Note: For many patients, reduction of opioids can be difficult with troubling withdrawal affects. In addition, the fear of being overwhelmed with pain and previous unsuccessful attempts can decrease the patient’s confidence that they can manage. Don’t underestimate how useful ongoing support and therapeutic alliance with the patient is.

JM is a 25-year-old rugby player you see in your general practice 1 week after discharge from hospital following a knee reconstruction. He is feeling deeply disappointed that he is out of the game for the rest of the season. He requests more Endone. You explain that Endone is for short term management and the risks of ongoing use. Together you develop a plan for managing his pain and use a combination of physiotherapy, non-opioid pain relief and a few weeks of Endone only prior to physiotherapy sessions.

3 weeks later he has ceased the Endone and he and his physiotherapist are happy with his progress.

Note: If opioids are used for the pain of acute injury, it’s important to give clear direction about anticipated duration of therapy. Often this is a matter of days to weeks, on a limited dose up to a maximum of 90 days in complex cases.

JS is a 48-year -old woman who comes to see you for the first time. She has been treated with modified release oral morphine 60mg 5 times a day for the last 10 years. She is unwilling to consider changing her medication and becomes angry and tearful when you suggest that you are concerned about her current medication regime. She doesn’t take any other medications and doesn’t consider that her medication is a problem. She lives with her 12 year old son, husband and mother in law, who manages the household as JS is too unwell to do very much around the house. She spends most days resting on the sofa watching TV.

She has tried non opioid pharmacotherapies, counselling, and manual therapies and found no benefit. She claims that the multidisciplinary pain clinic has suggested in the past that her current treatment is appropriate. She hasn’t escalated her dose in the last 5 years. Pain scores suggest that her pain is being poorly managed with her current treatment regime.

She tearfully says that you are treating her like ‘a junkie’ and she has a legitimate pain condition and needs her medication to function. You explain that you are only able to assist her with ongoing multidisciplinary pain clinic support and suggest a case conference with the local pain clinic and are only able to prescribe for her if she re-attends the pain clinic, visits the pharmacy weekly to collect a week’s medication, and begin a slow reduction in her dose at a time to be negotiated, with supported adoption of self-management strategies.

She reluctantly agrees to this. You note the plan in her file. She then cancels her next appointment. The pharmacy rings to let you know that she has presented to the pharmacy with a script from another doctor. She has transferred to another doctor. You note the transfer to another doctor and practice in her file.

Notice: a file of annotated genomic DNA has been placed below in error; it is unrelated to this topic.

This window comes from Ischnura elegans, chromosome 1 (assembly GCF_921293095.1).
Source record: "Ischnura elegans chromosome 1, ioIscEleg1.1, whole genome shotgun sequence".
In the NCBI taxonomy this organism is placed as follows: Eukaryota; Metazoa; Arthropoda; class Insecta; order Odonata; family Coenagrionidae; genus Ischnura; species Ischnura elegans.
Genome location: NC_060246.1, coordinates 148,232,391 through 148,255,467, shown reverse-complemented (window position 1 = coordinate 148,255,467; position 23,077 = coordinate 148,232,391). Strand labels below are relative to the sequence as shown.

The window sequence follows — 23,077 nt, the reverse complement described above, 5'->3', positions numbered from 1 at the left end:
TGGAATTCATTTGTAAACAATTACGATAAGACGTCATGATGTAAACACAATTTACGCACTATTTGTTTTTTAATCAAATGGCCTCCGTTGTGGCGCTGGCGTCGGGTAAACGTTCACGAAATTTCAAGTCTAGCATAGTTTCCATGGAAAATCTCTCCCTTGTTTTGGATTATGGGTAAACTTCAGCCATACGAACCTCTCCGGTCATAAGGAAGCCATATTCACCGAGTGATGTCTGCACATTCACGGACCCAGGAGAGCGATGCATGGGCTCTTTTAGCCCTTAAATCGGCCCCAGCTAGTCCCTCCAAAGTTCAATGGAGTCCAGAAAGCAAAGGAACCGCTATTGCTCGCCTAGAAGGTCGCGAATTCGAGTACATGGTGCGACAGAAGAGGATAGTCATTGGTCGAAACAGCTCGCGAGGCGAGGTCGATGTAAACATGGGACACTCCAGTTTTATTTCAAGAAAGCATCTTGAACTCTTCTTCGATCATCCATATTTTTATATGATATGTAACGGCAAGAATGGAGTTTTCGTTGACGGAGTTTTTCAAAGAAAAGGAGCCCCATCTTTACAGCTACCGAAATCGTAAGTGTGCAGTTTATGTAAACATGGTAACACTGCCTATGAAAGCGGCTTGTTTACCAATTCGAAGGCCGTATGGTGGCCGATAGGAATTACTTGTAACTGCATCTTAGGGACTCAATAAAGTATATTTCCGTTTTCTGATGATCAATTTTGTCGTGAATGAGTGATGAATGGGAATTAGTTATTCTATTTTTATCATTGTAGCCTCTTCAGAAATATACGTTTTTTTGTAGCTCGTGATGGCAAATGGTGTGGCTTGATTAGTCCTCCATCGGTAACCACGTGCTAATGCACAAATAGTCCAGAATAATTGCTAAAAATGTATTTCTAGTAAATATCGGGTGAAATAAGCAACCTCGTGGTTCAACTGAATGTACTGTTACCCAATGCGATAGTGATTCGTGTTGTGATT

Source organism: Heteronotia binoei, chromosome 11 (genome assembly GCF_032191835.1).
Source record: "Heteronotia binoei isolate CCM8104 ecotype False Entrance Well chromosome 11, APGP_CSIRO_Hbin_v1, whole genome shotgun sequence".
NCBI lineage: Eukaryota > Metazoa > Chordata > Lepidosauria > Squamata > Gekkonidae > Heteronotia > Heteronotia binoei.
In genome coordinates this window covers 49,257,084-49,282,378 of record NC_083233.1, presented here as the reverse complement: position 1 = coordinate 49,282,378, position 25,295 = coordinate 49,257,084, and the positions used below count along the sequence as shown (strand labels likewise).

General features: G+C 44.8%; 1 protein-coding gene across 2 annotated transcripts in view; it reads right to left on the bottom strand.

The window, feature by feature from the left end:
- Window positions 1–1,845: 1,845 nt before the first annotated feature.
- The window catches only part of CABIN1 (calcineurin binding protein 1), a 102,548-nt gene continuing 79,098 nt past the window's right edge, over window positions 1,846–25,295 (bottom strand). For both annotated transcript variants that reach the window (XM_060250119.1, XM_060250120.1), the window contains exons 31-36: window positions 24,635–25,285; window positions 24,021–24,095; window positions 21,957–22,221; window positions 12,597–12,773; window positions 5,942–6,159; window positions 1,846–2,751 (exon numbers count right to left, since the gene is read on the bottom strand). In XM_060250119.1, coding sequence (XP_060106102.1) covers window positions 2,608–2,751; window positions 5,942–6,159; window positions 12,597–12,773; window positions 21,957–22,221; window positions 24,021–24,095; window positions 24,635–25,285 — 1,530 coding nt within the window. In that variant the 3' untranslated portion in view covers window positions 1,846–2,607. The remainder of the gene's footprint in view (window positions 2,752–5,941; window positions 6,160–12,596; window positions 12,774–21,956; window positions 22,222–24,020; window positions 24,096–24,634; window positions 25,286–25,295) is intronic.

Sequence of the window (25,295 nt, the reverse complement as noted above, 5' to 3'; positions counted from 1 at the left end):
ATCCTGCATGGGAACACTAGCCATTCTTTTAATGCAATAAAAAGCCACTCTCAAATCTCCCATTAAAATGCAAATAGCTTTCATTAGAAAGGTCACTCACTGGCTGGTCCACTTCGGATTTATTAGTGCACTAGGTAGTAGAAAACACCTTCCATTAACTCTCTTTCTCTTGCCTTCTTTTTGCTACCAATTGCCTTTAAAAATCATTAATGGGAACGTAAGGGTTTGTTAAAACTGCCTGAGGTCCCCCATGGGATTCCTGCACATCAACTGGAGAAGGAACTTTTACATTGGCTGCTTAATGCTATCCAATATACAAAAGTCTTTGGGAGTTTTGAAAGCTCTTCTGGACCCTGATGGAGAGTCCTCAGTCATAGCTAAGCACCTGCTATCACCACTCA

Note: patients who are unwilling to engage in active self-management can be difficult to manage. Bear in mind that you need to make an assessment whether you consider it safe to prescribe, and if you are concerned about this, you’re under no obligation to do so. It is however important to offer the patient other reasonable options. Get support and help from your specialist pain and or drug and alcohol teams. It is anticipated that the introduction of an Electronic Real Time Reporting and Monitoring system will provide a framework for improved management of such patients.

HJ is a 36-year-old man with schizophrenia, morbid obesity, asthma, hypertension, alcohol dependence and chronic lower back pain. Your practice has seen him and his family over many years. His management has always been difficult. His medications include, quetiapine (slow release) 400mg nocte, diazepam 15mg BD, salbutamol inhaler, fluticasone/salmeterol (500/50), ramipril 10mg, 50mg oxycodone modified release BD. His schizophrenia is unstable and he has multiple admissions for psychosis. He was recently brought into the emergency department by ambulance after he was found unconscious on the street. He is admitted to ICU and diagnosed with accidental multi-substance overdose. He undergoes alcohol detoxification. The quetiapine and oxycodone are ceased in hospital and he is commenced on buprenorphine/naloxone combination for opioid dependence and depot zuclopenthixol. You are contacted as part of discharge planning and he is followed up in the community by the mental health and drug and alcohol team. His family notice that he seems less distressed with the change in medication. You continue to see him and his family in your practice and liaise with the mental health and drug and alcohol teams and he returns to your care once he has stabilised. You are happy to continue prescribing his medications with support from the specialist teams.

Note: the use of opioids alone and in combination with other Central Nervous System depressants increases the risk of potentially fatal overdose. This patient is complex and requires specialist support.

Click here to find the list of NSW pain clinics